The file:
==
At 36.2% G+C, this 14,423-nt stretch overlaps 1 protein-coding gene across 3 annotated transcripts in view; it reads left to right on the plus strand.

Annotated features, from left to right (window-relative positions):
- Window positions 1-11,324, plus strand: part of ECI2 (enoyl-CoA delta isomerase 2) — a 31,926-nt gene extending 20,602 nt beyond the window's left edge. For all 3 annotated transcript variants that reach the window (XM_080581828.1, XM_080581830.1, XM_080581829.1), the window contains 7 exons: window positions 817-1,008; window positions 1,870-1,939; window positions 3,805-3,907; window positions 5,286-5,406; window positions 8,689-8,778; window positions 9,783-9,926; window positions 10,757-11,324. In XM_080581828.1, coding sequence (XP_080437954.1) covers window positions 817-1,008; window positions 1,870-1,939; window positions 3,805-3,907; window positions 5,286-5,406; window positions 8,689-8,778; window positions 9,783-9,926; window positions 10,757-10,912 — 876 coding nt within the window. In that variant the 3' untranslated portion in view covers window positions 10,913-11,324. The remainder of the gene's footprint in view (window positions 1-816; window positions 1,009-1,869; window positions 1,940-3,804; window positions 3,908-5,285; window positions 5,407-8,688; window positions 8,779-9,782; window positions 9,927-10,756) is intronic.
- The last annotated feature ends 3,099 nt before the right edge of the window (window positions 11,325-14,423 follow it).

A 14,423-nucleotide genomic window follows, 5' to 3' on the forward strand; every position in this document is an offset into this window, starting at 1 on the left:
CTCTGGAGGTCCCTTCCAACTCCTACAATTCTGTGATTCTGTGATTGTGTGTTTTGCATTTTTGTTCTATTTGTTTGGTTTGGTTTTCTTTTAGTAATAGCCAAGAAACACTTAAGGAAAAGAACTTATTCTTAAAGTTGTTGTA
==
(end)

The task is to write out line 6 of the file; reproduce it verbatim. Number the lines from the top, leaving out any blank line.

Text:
CTCTGGAGGTCCCTTCCAACTCCTACAATTCTGTGATTCTGTGATTGTGTGTTTTGCATTTTTGTTCTATTTGTTTGGTTTGGTTTTCTTTTAGTAATAGCCAAGAAACACTTAAGGAAAAGAACTTATTCTTAAAGTTGTTGTA